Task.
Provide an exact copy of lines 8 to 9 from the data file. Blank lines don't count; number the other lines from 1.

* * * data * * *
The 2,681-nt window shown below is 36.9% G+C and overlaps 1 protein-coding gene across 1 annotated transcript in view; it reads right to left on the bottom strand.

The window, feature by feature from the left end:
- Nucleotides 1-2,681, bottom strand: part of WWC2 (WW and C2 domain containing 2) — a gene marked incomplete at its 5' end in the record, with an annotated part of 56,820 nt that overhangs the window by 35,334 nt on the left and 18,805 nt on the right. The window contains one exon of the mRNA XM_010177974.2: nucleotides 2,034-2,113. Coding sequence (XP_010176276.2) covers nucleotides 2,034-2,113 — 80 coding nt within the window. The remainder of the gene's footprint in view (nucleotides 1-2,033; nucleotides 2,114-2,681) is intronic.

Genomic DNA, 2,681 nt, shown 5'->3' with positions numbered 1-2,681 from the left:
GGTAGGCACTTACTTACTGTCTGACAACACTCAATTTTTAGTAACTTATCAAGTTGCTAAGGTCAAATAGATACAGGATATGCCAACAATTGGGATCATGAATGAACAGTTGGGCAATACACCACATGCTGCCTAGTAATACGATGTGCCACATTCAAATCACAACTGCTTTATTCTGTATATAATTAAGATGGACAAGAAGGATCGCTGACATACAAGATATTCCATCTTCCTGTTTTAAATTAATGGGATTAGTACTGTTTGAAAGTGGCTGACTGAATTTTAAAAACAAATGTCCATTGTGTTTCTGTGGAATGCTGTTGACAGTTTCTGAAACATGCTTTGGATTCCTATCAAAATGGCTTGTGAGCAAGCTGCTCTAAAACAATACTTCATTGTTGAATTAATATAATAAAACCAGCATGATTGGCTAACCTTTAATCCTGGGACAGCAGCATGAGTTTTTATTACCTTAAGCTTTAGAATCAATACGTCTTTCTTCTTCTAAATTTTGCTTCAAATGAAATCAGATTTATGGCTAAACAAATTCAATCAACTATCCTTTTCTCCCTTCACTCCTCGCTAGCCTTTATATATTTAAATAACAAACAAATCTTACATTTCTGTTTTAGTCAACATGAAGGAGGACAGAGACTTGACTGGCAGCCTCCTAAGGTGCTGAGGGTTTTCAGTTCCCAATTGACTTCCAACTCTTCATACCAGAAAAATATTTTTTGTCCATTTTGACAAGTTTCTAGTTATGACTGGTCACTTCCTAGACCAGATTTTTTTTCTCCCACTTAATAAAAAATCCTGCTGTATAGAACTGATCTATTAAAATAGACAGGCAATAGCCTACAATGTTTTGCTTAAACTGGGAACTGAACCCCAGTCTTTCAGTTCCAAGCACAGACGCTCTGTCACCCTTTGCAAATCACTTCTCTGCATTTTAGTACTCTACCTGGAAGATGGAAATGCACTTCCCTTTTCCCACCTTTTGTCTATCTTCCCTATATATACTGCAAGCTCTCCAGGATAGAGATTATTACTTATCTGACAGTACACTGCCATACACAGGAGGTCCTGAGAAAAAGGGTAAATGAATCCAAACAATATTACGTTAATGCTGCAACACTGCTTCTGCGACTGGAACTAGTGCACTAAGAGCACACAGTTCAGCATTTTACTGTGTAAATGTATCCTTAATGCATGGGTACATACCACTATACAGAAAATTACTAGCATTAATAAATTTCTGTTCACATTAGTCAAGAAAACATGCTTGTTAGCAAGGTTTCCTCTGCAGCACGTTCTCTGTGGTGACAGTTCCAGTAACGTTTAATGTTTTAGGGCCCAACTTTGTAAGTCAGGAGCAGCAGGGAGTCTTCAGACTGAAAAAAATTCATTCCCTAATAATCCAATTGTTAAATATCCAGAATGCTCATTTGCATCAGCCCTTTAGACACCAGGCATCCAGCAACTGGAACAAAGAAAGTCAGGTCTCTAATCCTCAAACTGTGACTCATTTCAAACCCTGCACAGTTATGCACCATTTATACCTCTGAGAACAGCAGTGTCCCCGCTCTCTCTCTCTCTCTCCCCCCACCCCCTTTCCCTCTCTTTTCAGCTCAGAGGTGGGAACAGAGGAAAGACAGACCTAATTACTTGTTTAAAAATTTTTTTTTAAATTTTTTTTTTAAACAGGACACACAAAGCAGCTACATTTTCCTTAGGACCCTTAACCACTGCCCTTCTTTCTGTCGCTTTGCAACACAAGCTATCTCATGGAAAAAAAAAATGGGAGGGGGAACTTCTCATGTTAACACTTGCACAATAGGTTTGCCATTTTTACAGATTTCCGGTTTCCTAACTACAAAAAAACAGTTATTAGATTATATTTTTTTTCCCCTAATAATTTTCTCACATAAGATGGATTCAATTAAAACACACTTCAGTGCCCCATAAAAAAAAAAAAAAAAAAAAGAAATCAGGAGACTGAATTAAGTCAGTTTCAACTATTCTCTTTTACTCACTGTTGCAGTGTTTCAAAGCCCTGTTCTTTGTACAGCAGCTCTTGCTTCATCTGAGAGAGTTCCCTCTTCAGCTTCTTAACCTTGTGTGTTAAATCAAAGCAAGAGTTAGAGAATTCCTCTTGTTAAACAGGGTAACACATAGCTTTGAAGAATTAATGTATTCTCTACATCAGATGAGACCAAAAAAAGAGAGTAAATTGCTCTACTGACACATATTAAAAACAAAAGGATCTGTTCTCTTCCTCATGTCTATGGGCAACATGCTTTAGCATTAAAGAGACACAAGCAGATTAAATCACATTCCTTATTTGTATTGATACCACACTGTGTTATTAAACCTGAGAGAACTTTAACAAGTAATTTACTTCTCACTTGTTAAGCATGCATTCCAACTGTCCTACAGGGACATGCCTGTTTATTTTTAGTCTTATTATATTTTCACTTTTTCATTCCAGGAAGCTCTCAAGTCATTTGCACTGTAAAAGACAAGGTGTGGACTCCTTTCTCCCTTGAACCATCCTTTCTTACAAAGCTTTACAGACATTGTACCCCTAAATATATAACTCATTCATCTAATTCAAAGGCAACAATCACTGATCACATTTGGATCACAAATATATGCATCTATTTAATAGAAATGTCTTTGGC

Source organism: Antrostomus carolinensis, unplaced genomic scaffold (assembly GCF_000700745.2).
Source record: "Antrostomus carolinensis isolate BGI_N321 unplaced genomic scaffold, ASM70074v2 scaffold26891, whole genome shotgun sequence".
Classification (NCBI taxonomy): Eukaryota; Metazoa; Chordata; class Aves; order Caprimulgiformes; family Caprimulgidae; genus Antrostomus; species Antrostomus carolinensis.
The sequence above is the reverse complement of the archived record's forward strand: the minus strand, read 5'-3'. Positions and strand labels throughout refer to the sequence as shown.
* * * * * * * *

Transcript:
Classification (NCBI taxonomy): Eukaryota; Metazoa; Chordata; class Aves; order Caprimulgiformes; family Caprimulgidae; genus Antrostomus; species Antrostomus carolinensis.
The sequence above is the reverse complement of the archived record's forward strand: the minus strand, read 5'-3'. Positions and strand labels throughout refer to the sequence as shown.